Supertyphoon-devastated communities show the way to self-support
The devastation was massive in the aftermath of the strongest typhoon that has ever made landfall in recorded history. Indeed, super-typhoon Yolanda has turned communities into virtual wasteland. That was about three years ago.
Much has been written about how these communities have risen up from the horrible disaster. In the ECP’s engagement, a housing project has been almost completed and livelihood projects have been established in several barangays.
But the greatest irony lies in the establishment and growth of the congregation in the area. Never in the history of the ECP has there been a situation where a newly opened frontier mission area is able to immediately fully support itself. But this is exactly what is happening with the work of the Episcopal Church in the region.
It maybe recalled that while the Episcopal Church did not have mission work in Leyte and Samar at the time of the super-typhoon, it participated in disaster response due to the unprecedented level of devastation in the region. At that time, the ECP has just adopted the Asset-Based Development [ABCD] approach and the Receivers-to-Givers Policy and it was faced a dilemma whether it would pursue this approach in dealing with people who had almost completely lost everything. But the Church resolved that it could no longer go back to the needs-based development approach that only worsened dependency and mendicancy among communities. To the pleasant shock of its leadership, the communities embraced the approach and stories of how they were able to maximize their assets and local resources and share these with other communities have been greatly astounding.
The same spirit of ABCD and R2G has been fully embraced and applied in congregation-building. The Prime Bishop assigned a full-time priest to minister to the partner communities and it was expected that the National Church would shoulder the cost of the frontier mission area. But from January up to June 2016, the communities partnering in the R2G livelihood program of the Church have already given a total of P205,341 for church support. It is projected that by the end of the year, the giving of these partner communities would be more than enough to pay for the salaries and benefits of The Rev. Alvin Sion who works full-time in the mission area.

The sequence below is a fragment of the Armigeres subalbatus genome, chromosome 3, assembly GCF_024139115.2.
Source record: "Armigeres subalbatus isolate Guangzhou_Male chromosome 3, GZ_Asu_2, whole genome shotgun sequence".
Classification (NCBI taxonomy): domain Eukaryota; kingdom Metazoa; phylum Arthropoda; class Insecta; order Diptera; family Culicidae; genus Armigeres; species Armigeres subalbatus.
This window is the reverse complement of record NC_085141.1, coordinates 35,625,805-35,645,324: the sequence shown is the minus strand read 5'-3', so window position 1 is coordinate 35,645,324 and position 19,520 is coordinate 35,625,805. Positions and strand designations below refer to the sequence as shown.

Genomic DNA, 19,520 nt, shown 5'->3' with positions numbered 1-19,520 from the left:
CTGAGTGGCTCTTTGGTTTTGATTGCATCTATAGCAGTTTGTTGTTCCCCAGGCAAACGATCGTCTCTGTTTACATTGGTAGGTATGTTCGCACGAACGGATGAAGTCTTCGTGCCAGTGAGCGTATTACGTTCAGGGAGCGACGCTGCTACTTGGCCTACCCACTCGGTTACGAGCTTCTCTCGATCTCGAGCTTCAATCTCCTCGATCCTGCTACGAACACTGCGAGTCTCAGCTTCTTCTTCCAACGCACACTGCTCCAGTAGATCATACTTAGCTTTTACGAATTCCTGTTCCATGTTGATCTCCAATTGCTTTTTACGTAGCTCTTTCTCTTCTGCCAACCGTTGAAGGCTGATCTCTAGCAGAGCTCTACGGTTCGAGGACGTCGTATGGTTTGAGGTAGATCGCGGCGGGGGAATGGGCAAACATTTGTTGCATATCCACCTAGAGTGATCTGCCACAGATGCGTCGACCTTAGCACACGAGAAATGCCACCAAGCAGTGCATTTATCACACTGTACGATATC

The established congregation, named the Episcopal Church of the Resurrection, is now fully self-supporting. It is currently based in Sabang Bao, Ormoc City where the ECP’s housing project was implemented. Every Saturday, a Bible school is held for 25 children and their families take turns providing for their snacks. The recently-concluded Vacation Bible School was able to graduate a total of 70 children. As of June 2016, a total of P30,564 was spent for linens, candles, bread and wine for the congregation and these were all paid for by the congregants and the E-CARE staff working in the area. The church’s bank statement still showed a positive balance of P15,000 for the period.
In the housing project, one unit was reserved as a church center where services and other community activities are currently being held. But the congregation feels this is very small and so it has launched a fund-raising for the construction of a bigger church building that would be suited for the services. They have started by selling scrap materials left-over from the housing project and now have a collection that they hope would lay down the foundation of an edifice they envision to arise in the community.
These communities almost had nothing three years ago. They have grown their livelihood projects and now fully support their own local church and we keep on asking by what miracle had these been done. But there is nothing really difficult to understand in the situation because it is very clear that all these happened simply because people SHARE what they have. And maybe that is, in fact, the miracle.
(Article by Atty Floyd Lalwet)